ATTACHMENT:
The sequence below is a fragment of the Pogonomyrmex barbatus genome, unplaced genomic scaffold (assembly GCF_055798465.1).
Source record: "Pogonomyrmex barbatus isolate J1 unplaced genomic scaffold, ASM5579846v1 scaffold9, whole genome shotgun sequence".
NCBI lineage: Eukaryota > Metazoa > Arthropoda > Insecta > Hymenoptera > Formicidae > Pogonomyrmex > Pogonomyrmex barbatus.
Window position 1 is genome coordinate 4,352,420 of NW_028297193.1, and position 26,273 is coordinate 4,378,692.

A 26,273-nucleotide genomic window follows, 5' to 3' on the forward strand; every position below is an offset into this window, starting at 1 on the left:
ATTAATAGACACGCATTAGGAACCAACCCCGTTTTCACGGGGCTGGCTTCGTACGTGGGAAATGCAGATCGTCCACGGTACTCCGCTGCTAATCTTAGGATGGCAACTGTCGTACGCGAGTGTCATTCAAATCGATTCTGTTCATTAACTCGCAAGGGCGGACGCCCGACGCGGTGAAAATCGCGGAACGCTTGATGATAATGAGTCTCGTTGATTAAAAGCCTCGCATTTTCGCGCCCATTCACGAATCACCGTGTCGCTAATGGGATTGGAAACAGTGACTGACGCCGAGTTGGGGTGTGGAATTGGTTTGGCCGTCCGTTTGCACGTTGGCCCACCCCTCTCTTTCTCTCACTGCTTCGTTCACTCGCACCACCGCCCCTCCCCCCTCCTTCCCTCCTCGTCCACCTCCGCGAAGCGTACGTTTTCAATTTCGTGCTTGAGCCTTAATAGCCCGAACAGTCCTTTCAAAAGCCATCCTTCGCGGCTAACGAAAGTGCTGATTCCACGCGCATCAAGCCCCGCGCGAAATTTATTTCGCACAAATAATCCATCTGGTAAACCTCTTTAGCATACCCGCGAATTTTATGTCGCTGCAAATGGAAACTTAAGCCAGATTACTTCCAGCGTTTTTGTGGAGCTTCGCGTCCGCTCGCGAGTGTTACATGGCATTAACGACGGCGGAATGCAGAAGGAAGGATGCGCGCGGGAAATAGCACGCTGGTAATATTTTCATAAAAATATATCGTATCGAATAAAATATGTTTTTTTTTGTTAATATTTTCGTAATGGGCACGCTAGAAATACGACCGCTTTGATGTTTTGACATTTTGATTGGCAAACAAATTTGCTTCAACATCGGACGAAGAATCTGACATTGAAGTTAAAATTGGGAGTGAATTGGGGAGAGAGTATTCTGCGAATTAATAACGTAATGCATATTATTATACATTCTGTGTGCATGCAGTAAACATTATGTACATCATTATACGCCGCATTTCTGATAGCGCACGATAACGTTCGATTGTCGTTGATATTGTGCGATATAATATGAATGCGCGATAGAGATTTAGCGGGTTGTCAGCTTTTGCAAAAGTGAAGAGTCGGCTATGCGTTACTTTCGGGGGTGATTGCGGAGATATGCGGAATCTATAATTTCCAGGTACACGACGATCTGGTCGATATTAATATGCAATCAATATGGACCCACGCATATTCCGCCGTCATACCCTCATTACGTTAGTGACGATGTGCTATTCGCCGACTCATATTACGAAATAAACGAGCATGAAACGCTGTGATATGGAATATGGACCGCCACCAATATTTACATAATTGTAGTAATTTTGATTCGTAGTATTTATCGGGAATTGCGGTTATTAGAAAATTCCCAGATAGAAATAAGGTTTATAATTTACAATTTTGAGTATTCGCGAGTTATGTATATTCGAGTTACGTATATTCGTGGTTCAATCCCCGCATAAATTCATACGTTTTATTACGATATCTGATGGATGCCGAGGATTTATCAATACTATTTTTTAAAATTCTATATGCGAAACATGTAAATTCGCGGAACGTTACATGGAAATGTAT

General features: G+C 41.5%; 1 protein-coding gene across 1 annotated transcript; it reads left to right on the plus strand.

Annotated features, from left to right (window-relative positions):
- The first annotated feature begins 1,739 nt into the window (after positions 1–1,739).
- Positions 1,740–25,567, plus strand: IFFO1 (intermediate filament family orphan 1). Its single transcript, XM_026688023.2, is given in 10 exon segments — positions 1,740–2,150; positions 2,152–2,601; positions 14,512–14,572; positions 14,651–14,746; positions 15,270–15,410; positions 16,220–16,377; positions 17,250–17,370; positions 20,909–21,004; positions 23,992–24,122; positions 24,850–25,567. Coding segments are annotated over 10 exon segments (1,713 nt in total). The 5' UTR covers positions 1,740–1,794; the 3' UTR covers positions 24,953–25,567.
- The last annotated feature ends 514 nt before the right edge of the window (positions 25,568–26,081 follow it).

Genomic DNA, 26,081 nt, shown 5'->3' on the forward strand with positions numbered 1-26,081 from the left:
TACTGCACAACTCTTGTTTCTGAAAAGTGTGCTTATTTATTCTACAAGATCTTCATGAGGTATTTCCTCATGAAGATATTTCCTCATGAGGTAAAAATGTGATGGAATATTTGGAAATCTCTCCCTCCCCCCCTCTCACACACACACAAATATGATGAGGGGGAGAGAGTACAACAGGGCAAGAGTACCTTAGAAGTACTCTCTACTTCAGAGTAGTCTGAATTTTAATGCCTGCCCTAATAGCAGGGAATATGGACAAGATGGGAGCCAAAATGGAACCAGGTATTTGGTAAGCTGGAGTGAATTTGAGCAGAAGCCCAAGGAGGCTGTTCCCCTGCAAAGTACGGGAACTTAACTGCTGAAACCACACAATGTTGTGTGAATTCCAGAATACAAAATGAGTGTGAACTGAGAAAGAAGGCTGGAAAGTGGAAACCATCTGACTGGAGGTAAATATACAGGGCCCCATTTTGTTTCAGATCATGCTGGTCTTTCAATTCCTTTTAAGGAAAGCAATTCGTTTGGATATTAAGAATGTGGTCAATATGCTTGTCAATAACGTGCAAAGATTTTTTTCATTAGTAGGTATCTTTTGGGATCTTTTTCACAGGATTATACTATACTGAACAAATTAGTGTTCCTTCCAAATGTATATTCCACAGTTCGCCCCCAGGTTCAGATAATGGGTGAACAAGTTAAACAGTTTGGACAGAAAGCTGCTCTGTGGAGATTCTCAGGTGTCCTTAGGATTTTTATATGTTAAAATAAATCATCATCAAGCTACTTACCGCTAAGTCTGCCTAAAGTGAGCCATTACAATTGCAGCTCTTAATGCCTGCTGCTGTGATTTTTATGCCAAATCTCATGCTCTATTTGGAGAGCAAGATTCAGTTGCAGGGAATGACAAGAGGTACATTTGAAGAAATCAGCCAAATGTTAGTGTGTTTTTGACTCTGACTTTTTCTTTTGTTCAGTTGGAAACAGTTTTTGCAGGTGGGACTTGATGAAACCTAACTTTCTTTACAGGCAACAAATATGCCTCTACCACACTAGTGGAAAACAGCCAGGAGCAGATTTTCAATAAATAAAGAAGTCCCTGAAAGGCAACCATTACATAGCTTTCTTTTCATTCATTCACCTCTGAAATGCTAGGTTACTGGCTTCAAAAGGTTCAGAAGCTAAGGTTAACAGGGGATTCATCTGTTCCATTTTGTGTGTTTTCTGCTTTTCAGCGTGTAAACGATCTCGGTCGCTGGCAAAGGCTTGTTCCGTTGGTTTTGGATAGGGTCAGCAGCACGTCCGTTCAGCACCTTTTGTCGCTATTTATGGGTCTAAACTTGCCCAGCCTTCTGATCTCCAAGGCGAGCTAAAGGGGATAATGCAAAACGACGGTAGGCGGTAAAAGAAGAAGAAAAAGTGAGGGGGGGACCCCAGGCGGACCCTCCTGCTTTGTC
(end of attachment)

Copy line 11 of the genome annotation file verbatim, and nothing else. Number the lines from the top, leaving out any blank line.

- The last annotated feature ends 514 nt before the right edge of the window (positions 25,568–26,081 follow it).